Iceland’s Kári Guðmundsson (a.k.a. Hypno) isn't likely to be branded as prolific. Since first emerging in 2009, he has had precious few releases, all separated by extended stints of relative silence. Not many producers stand in such stark contrast to the prevalent mixtape/marketing machinery, where the process of refinement and careful curation has been set aside to make room for a firehose of constant output. In the case of Hypno, this ability to self-edit drives philosophically into his production, which enjoys attentive craftsmanship and is plainly the product of a deliberate mind. On "Kancourde" b/w "K2," his patience has paid off. Read more »
In anticipation of Look Like's next EP, Wordz, we have a track from that record, Lokiboi's remix of "What I Need." On his version, the prolific London producer leaves the melted synths of the original alone while jacking the beat and giving the mellowed-out vocals some useful crunch. It helps make the remix ready for the dancefloor, as does the eventual build up and subsequent drop off into a midnight soundscape of crickets and other nocturnals—like, say, bats—and bouncy, upbeat drum work. Look for the rest of Look Like's Wordz EP when it drops later this month via Get Flavor.
In the video for "Apoptosis," which producers and Rinse FM DJs Dusk & Blackdown released today via their own Keysound label as part of their sophomore LP, Dasaflex, we're reminded of all the fascinating biological activity that occurs within us on a cellular level. Read more »
When The Electro Compendium sent us its recent compilation, the collective told us that it's "sick of electro-house coming along and stealing our word." The global network of producers has released a gigantic collection of electro tunes from 115 different artists as a way of reclaiming the term "electro" and informing people as to the origins of the style. According to The Electro Compendium, electro is "the sound of robots dreaming of a science-fiction future, making machine music in their bedrooms with pulsing drum machines." Its self-titled compilation showcases some contemporary highlights from the genre, including standout cut "The Spores Are Coming" from Seattle talent 214 (a.k.a. J. Alvarez). The producer wades through industrial noises over a squishy beat that comes to life with a weirdly lilting swagger and stark, stilted drum programming. The size of the file containing the entire compilation might be daunting, but luckily the Compendium's enlightenment is pro-bono, so you can download the whole thing for free here.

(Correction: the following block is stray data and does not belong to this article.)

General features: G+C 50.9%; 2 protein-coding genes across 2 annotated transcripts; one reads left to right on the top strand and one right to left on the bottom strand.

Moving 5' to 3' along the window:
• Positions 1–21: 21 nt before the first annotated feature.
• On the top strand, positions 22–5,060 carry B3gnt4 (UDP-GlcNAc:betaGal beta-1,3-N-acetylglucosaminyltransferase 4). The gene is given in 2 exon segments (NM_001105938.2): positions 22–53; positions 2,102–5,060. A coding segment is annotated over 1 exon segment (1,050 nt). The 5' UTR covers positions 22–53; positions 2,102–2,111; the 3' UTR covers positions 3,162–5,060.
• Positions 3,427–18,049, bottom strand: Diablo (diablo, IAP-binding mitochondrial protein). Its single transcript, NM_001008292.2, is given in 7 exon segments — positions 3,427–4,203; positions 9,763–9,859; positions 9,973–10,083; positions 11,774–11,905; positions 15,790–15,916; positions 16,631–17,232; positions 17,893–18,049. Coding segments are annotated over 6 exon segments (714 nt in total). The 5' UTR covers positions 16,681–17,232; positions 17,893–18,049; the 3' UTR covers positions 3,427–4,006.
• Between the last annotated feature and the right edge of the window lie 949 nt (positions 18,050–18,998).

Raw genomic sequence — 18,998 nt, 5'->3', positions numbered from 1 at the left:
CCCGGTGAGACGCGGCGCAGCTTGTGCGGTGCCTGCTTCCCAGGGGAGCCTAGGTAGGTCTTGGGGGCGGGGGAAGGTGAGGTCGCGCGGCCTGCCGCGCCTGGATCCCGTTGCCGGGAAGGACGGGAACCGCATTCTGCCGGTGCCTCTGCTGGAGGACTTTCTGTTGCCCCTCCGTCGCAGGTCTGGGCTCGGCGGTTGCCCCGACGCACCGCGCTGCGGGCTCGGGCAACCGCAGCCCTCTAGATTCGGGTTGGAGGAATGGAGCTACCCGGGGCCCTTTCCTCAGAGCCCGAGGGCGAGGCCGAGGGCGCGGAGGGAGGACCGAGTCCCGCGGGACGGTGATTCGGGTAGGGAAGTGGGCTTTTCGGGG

Scuba's excellent Hotflush imprint is set to release two new records: DRGN, a moody and drum-heavy two-track 12" from Berlin producer and Plangent label head Recondite and a four-track EP called Forever for Now from British duo Shelter Point (pictured above). Read more »
We made quite the fuss over the release of this year's Rinse Presents: Brackles, keeping up on the Rinse FM and Blunted Robots affiliate's every move and eventually giving the UK DJ/producer his own feature. So you can imagine we're fairly pleased to see that one of Brackles' new tunes recently got the video treatment. Read more »
Back from a hiatus following his self-titled LP for Ninja Tune in 2010, Bay Area producer Eskmo (a.k.a. Brendan Angelides) is set to release his latest record, a five-track EP called Language, via his own Ancestor imprint. Featured here, lead cut "I Just Want" is a shuffling, atmospheric piece filled out by deep swelling pads, carefully chopped vocals, and electro-leaning synth stabs. The vocals dance over Eskmo's airy melodies while the thick percussive elements that sporadically drop into the mix give the tune a harder edge. Before Angelide's new EP drops on October 30, you can check out its artwork and tracklist after the jump. Read more »
Like all touring artists, Jerome LOL (a.k.a. Jerome Potter) has his fair share of horror stories. A newly christened solo artist who only recently placed his long-running LOL Boys project on hiatus, Potter nonetheless spoke with XLR8R about some of his sketchier experiences on the road. He shared tales of being blinded by lights at a show, having an existential crisis on stage, and dealing with the extremely awkward situation of being woefully unprepared to handle angry kids screaming requests for artists he'd never heard of at a dubstep party. But those were pretty minor compared to the nightmare Potter describes here—a particularly gnarly late-night encounter with a wild pack of Barcelona teenagers that ultimately left him bloodied up in a hotel room. Read more »
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